There is genuine concern within Israeli security circles that Hizbollah might be given access to those chemical weapons either by Mr Assad, or whoever gains control of them in his wake. That would trigger an alarming escalation of a conflict which, mercifully, remains largely contained within Syria’s borders.

In such circumstances, we should all applaud President Obama’s warning to Damascus this week that the use – or movement – of chemical weapons would be a “red line” that could provoke American military intervention. The dog days of August, when the world’s power-brokers are understandably distracted by such parochial concerns as family holidays, can be fraught with danger, a time when seemingly remote conflicts suddenly acquire a significance of alarming proportions. The origins of the First World War might lie in the failed diplomacy of July 1914, but catastrophe might still have been averted had the ruling classes spent August trying to resolve their differences instead of attending to their estates. Saddam Hussein’s invasion of Kuwait in August 1990 was another notable occasion when the major powers were caught off guard, with potentially disastrous consequences.

The same could still happen in 2012, particularly since the primary concern of those left in temporary charge is the likelihood of a Greek default, and its implications for the eurozone’s survival. For most people, the prospect of the violent unrest in Syria having any direct impact on their daily lives still appears remote. But that could easily change if the conflict grows to become a wider regional struggle, one that demands military intervention from outside.

Indeed, while the potency of Syria’s WMD stockpiles remains foremost among the West’s security concerns, there are many other factors that could lead to a major escalation of the conflict. Israel is keeping a watchful eye on events – and, as always, on the worrying progression of Iran towards acquiring an atomic bomb.

Speaking of Iran, it has not escaped the attention of that country’s Shia ayatollahs that the insurgents seeking to overthrow Assad’s Alawite regime (the Alawites are a minority Shia sect) enjoy the backing of rival Sunni powers, such as Turkey, Qatar and Saudi Arabia.

This issue was the subject of heated discussion at a recent meeting of Iran’s National Security Council, chaired by Ayatollah Ali Khamenei, Iran’s supreme leader. As we report today, the meeting ended with Khamenei ordering the commander of the elite Quds Force unit of the Revolutionary Guards to intensify its attacks against the West and its allies in retaliation for their attempts to overthrow Assad.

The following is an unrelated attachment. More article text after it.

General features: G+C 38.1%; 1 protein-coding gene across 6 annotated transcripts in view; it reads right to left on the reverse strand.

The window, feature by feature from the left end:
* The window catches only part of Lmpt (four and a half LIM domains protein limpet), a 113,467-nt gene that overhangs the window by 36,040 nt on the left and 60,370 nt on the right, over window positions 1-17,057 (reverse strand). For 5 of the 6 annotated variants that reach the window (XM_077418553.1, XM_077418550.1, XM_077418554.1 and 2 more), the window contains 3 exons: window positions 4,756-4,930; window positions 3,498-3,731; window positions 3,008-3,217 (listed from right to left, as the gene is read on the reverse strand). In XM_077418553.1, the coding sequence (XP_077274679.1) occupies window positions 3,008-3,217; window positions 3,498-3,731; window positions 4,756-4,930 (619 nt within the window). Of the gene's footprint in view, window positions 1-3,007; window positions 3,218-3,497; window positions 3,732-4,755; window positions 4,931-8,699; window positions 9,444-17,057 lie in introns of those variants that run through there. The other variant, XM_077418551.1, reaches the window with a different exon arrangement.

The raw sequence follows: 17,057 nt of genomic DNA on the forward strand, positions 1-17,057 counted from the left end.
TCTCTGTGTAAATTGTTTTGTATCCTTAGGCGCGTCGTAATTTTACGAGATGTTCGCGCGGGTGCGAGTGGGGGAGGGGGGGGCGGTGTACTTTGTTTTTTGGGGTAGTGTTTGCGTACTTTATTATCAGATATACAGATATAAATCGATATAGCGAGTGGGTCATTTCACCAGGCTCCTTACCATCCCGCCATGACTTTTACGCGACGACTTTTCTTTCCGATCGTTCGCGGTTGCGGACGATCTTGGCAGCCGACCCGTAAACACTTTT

Iran is already actively supporting the efforts of its fellow dictatorship to crush all opposition, as the recent capture by Syrian rebels of 48 Iranian agents on a “reconnaissance” mission to Damascus has confirmed. Any further moves by Tehran to save its ally, either through the Revolutionary Guards or Hizbollah, could result in an escalation of the conflict.

Yet while Mr Obama is right to warn both Damascus and Tehran that Washington will not tolerate any violation of the “red lines” it has set for containing the conflict, it is highly questionable whether, given the conflict-averse nature of his presidency, his warning will actually have the desired effect.

The President entered the White House in 2009 oozing goodwill towards a region that rarely rewards it. His keynote speech in Cairo in June 2009 was a crude attempt to distance his administration from the more confrontational approach of George W Bush, and seek a “new beginning” between the US and the world’s Muslims. But in reaching out to the Arabs, he alienated the Israelis, with the result that his hopes of reviving the stalled Israeli-Palestinian peace talks have got nowhere.

Similarly, his efforts to rebuild relations with Iran have been an unmitigated failure, with the mullahs much closer to building a nuclear bomb today than they were three years ago.